Additionally, xR technologies are becoming more prevalent as a tool for improving patient comfort by reducing anxiety levels.  For example, the CHARIOT Program at the Lucile Packard Children’s hospital Stanford, part of Stanford’s Children’s Health Network, is finding that VR and AR technologies are an entertaining way to explain procedures. Understanding their upcoming procedures helps children stay calm before their operations and can even serve as a distraction during the procedure.  In another example, Surgical Theater, LLC, builds 3D models based on a patient’s 2D MRI scans. Patients can use these models for extended reality exploration with a full 360 degree experience, enabling them to gain a better understanding of, and comfort with, their specific procedure.

VR is also starting to make a real impact in exercise and rehabilitation. One of the main issues in the fitness industry is that of providing people with fitness programs that they love and that keep them work out at a consistent pace. There are a growing number of companies like VirZoom, Black Box VR and others that believe that immersive VR gaming experiences that are paired with stationary bikes and resistance exercises can provide individuals with the fun they need to build healthy exercise habits that stick. Try pedaling a pegasus for a workout! As important as exercise is, VR is also showing a life-changing impact as an assistive technology for individuals who have physical disabilities; enabling people to learn new skills, such as navigating a wheelchair in a new environment, or modified daily activities to establish more independence. For those patients that have had a traumatic accident or stroke and lose some of their motor function, VR has been effectively used to improve motor skills and muscle recovery. The Walk Again Project, led by researchers at Duke University, has found success in being able to stimulate once dormant nerves by incorporating brain-machine interfacing technology, VR and a robotic exoskeleton. This approach has helped restore some motor control for their once fully paraplegic patients. Take a look at the video to see the amazing story.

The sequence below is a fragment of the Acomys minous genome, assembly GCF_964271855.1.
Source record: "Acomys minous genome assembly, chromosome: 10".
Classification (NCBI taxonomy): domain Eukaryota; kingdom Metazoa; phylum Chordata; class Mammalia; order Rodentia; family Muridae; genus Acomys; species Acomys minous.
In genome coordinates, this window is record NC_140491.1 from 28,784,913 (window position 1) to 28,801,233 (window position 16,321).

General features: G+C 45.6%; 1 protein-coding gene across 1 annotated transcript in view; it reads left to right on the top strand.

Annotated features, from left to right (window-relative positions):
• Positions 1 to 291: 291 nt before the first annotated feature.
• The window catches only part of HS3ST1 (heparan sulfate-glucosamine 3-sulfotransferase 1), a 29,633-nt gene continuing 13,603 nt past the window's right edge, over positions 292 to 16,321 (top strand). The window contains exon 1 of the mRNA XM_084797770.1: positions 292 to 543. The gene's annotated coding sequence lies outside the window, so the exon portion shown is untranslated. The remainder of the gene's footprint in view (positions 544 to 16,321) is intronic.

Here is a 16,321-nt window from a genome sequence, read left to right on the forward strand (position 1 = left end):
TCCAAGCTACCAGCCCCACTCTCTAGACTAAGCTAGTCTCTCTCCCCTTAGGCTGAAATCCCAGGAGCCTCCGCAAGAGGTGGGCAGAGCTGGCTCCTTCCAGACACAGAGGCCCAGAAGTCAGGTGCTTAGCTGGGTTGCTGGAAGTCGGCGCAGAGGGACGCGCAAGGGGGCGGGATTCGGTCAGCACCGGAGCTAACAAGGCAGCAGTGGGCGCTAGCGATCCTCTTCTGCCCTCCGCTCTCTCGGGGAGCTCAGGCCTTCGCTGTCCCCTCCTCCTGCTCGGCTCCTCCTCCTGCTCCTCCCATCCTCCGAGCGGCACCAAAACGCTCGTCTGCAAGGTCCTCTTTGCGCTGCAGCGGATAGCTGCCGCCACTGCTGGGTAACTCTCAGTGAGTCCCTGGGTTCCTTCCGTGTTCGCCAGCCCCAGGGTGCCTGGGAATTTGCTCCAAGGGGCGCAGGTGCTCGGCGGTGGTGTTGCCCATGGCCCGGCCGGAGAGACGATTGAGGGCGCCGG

These powerful examples of VR bringing real improvements to the people who need it most only scratch the surface of the potential that these technologies bring. In a follow up article I’ll address how healthcare practitioners can use VR for everything from learning about and training for complex medical scenarios, to performing real operations in virtual and augmented reality for robotic surgery.

In the meantime, for more interesting stories and resources check out the following links: